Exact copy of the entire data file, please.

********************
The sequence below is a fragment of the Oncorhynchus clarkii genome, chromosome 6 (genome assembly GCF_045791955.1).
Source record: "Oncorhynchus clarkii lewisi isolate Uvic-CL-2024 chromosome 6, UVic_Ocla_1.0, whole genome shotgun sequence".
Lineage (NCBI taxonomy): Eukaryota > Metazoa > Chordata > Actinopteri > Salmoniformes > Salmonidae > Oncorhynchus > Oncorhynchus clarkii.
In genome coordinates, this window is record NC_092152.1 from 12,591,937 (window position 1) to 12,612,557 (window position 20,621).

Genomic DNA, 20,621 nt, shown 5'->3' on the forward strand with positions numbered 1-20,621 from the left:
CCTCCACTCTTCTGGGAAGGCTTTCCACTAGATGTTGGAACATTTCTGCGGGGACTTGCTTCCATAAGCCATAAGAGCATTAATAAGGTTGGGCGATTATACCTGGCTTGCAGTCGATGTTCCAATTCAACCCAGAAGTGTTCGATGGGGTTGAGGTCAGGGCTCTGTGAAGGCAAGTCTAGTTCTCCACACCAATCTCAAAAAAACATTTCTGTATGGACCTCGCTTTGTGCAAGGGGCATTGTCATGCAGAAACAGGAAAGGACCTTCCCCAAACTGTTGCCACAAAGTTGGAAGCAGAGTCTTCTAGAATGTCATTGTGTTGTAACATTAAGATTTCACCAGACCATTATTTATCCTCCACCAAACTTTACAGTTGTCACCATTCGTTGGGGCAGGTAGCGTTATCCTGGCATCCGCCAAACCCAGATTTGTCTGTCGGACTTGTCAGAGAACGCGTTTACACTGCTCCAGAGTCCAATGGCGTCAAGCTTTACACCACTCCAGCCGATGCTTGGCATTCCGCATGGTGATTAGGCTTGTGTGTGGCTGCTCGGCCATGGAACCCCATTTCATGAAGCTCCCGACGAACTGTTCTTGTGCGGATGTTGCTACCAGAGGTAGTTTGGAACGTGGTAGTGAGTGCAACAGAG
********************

The sequence below is a fragment of the Oncorhynchus clarkii genome, chromosome 6 (genome assembly GCF_045791955.1).
Source record: "Oncorhynchus clarkii lewisi isolate Uvic-CL-2024 chromosome 6, UVic_Ocla_1.0, whole genome shotgun sequence".
Lineage (NCBI taxonomy): Eukaryota > Metazoa > Chordata > Actinopteri > Salmoniformes > Salmonidae > Oncorhynchus > Oncorhynchus clarkii.
In genome coordinates, this window is record NC_092152.1 from 12,591,937 (window position 1) to 12,612,557 (window position 20,621).

Genomic DNA, 20,621 nt, shown 5'->3' on the forward strand with positions numbered 1-20,621 from the left:
CCTCCACTCTTCTGGGAAGGCTTTCCACTAGATGTTGGAACATTTCTGCGGGGACTTGCTTCCATAAGCCATAAGAGCATTAATAAGGTTGGGCGATTATACCTGGCTTGCAGTCGATGTTCCAATTCAACCCAGAAGTGTTCGATGGGGTTGAGGTCAGGGCTCTGTGAAGGCAAGTCTAGTTCTCCACACCAATCTCAAAAAAACATTTCTGTATGGACCTCGCTTTGTGCAAGGGGCATTGTCATGCAGAAACAGGAAAGGACCTTCCCCAAACTGTTGCCACAAAGTTGGAAGCAGAGTCTTCTAGAATGTCATTGTGTTGTAACATTAAGATTTCACCAGACCATTATTTATCCTCCACCAAACTTTACAGTTGTCACCATTCGTTGGGGCAGGTAGCGTTATCCTGGCATCCGCCAAACCCAGATTTGTCTGTCGGACTTGTCAGAGAACGCGTTTACACTGCTCCAGAGTCCAATGGCGTCAAGCTTTACACCACTCCAGCCGATGCTTGGCATTCCGCATGGTGATTAGGCTTGTGTGTGGCTGCTCGGCCATGGAACCCCATTTCATGAAGCTCCCGACGAACTGTTCTTGTGCGGATGTTGCTACCAGAGGTAGTTTGGAACGTGGTAGTGAGTGCAACAGAG